“Travel is fatal to prejudice, bigotry, and narrow-mindedness.”
Mr. Twain certainly had a way with words and these few simple words sum up how traveling with new people can change your life.
Early experiences of travel abroad with my parents ignited my travel bug early on. That inspired me to start saving money. I kept a scrapbook, with photos of all the places I wanted to see, dreaming my way toward them, as my travel fund grew.
When I was older, I became more adventurous. Only once have I ever opted to travel as a part of a group, but the experience was so instructive. It’s the basis for this post.
The good, the bad and the ugly.
Back in the days when Berlin’s most striking feature was a wall dividing the eastern part of the city from the western part, I decided I needed to visit the former Soviet Union. I saw a tantalizing advertisement in the local paper for an arts and history tour exploring Moscow and what used to be called Leningrad (now St. Petersburg).
I booked myself on the tour. It was to take place in early February and while I’m no fan of the cold, the thought of seeing these iconic (almost forbidden) cities in the snow filled me with excitement. Visions of Anna Karenina danced in my mind.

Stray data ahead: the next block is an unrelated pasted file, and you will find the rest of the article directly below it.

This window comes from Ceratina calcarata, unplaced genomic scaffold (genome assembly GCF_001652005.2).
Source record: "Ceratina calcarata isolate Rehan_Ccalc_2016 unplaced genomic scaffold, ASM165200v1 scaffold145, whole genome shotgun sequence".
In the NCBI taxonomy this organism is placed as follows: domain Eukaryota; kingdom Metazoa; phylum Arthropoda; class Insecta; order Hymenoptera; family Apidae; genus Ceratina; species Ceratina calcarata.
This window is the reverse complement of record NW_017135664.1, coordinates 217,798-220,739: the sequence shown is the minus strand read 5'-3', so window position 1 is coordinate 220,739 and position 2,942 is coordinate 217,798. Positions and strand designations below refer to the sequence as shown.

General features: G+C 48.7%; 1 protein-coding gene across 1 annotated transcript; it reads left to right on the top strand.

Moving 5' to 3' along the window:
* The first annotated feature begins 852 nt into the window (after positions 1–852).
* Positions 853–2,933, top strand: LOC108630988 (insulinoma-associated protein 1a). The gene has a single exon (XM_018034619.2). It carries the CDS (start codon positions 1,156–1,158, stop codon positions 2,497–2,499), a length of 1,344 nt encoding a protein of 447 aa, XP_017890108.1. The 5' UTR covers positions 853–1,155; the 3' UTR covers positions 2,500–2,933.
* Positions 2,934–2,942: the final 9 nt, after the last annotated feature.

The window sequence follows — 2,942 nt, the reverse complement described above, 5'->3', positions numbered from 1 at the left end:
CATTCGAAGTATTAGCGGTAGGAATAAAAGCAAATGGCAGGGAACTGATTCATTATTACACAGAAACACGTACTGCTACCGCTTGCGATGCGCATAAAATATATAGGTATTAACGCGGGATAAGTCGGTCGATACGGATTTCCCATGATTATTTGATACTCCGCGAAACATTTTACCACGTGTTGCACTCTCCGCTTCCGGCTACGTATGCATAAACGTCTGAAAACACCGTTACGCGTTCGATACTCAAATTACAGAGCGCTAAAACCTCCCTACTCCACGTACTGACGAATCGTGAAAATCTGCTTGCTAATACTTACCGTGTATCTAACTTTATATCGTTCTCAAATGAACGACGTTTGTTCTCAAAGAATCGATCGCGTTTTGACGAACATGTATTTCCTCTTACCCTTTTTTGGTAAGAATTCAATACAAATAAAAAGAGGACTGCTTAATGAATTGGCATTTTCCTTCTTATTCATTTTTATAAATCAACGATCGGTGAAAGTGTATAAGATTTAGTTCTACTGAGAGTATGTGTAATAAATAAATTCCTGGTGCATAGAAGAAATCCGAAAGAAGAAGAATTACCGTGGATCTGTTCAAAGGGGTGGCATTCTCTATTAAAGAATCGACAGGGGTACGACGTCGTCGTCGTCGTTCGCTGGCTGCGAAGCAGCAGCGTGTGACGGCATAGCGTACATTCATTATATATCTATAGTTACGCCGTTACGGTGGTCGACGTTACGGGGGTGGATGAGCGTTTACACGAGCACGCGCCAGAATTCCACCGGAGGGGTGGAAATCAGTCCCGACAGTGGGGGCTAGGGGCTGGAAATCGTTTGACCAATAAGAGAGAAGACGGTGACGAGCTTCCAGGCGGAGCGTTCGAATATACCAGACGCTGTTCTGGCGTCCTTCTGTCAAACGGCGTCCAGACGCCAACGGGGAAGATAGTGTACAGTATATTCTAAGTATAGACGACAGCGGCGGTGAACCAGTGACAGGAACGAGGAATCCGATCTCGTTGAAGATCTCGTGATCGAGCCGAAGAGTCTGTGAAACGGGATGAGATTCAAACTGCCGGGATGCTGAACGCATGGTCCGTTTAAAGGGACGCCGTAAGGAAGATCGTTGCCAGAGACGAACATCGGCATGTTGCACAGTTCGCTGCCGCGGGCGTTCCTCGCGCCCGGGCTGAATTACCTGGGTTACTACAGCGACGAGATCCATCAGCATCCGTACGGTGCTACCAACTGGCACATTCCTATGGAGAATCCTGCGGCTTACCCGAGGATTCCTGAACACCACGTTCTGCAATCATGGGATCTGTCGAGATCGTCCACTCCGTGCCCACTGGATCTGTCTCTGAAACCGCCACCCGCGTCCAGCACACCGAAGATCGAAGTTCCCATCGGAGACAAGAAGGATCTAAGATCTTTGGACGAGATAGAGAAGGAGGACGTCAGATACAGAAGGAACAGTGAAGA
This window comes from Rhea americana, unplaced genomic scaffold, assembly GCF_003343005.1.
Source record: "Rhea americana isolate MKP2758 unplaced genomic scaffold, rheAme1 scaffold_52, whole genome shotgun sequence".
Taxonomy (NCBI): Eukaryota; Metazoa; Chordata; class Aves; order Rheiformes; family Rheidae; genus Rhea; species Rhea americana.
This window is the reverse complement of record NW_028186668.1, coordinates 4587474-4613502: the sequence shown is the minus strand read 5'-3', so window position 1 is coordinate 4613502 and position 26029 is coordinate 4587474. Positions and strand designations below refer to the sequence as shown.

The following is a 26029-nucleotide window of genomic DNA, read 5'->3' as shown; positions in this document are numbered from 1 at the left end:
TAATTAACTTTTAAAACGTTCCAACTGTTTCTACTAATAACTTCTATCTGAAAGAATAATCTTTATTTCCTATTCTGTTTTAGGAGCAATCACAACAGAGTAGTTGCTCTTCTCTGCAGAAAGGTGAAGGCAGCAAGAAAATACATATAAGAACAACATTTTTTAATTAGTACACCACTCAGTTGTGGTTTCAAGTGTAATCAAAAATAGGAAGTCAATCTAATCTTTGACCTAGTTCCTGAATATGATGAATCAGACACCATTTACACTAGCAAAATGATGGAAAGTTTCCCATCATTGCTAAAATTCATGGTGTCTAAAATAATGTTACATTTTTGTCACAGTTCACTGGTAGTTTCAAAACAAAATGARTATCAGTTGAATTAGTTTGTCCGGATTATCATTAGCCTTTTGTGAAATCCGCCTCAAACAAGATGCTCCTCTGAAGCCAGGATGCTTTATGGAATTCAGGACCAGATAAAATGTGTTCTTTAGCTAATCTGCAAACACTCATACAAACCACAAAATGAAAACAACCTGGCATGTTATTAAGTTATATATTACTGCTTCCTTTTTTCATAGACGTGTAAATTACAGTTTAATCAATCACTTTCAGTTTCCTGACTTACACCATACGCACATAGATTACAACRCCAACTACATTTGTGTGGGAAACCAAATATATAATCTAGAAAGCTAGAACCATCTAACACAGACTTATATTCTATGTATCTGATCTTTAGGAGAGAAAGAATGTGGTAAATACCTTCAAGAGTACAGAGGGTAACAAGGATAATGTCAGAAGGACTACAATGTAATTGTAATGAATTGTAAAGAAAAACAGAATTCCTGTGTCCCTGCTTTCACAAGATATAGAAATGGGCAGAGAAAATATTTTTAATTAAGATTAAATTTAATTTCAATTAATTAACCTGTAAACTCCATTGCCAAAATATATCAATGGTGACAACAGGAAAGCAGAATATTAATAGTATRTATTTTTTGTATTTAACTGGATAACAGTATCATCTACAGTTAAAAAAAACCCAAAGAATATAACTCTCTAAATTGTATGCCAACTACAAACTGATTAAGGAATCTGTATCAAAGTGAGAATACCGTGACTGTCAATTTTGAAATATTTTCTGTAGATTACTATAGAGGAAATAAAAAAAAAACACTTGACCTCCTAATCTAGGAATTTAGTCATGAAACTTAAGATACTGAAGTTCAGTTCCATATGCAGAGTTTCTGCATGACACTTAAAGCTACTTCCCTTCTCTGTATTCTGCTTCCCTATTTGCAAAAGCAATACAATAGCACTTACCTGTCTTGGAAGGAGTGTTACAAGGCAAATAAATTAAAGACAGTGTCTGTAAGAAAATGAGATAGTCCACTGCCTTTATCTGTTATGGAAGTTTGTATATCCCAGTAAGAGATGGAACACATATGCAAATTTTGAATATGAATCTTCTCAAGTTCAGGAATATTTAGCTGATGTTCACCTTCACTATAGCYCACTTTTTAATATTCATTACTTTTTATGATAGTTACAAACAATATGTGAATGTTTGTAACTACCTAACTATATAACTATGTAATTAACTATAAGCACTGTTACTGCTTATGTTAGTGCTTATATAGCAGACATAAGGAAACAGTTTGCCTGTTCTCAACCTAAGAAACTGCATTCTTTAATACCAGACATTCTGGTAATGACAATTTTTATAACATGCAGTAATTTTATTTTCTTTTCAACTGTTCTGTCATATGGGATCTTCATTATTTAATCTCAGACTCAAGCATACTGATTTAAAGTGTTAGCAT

To say the least, my tour group was an interesting collection of people. There was Mike and his daughter (of Russian descent) traveling to their ancestral home to see how those left behind lived. There were the Kellers, who complained incessantly about the food. Then there was the team of young women who, like me, were dying of curiosity. We were a diverse group, to say the least.
Some of the most interesting people of all were the ones I met in Moscow and Leningrad, where I broke from the pack from time to time, much to the consternation of my tour hosts – soldiers, ticket takers, flower vendors.
Masha and St. Peter.
Masha was our guide in Moscow and someone who made a tremendous impression on me.
As we toured the Andrei Rublev Museum, gazing in wonder at the icons crowded soberly on its venerable walls, she pointed out an icon of St. Peter, which featured a rooster.
In a small, quiet voice, she recounted to me the biblical story of St. Peter and the rooster. As she spoke, I realized she was sharing her Faith with me – a Faith not accepted under Soviet Communism.
In a small, subversive way, Masha let me know that she was one of many and that those many would see their freedom to worship restored. I felt like a dove with an olive branch that day.
I’ll never forget Masha, or her almost whispered tale of St. Peter. She taught me that people connect in mysterious ways, in strange places. It’s from her I learned how traveling with new people can change your life.
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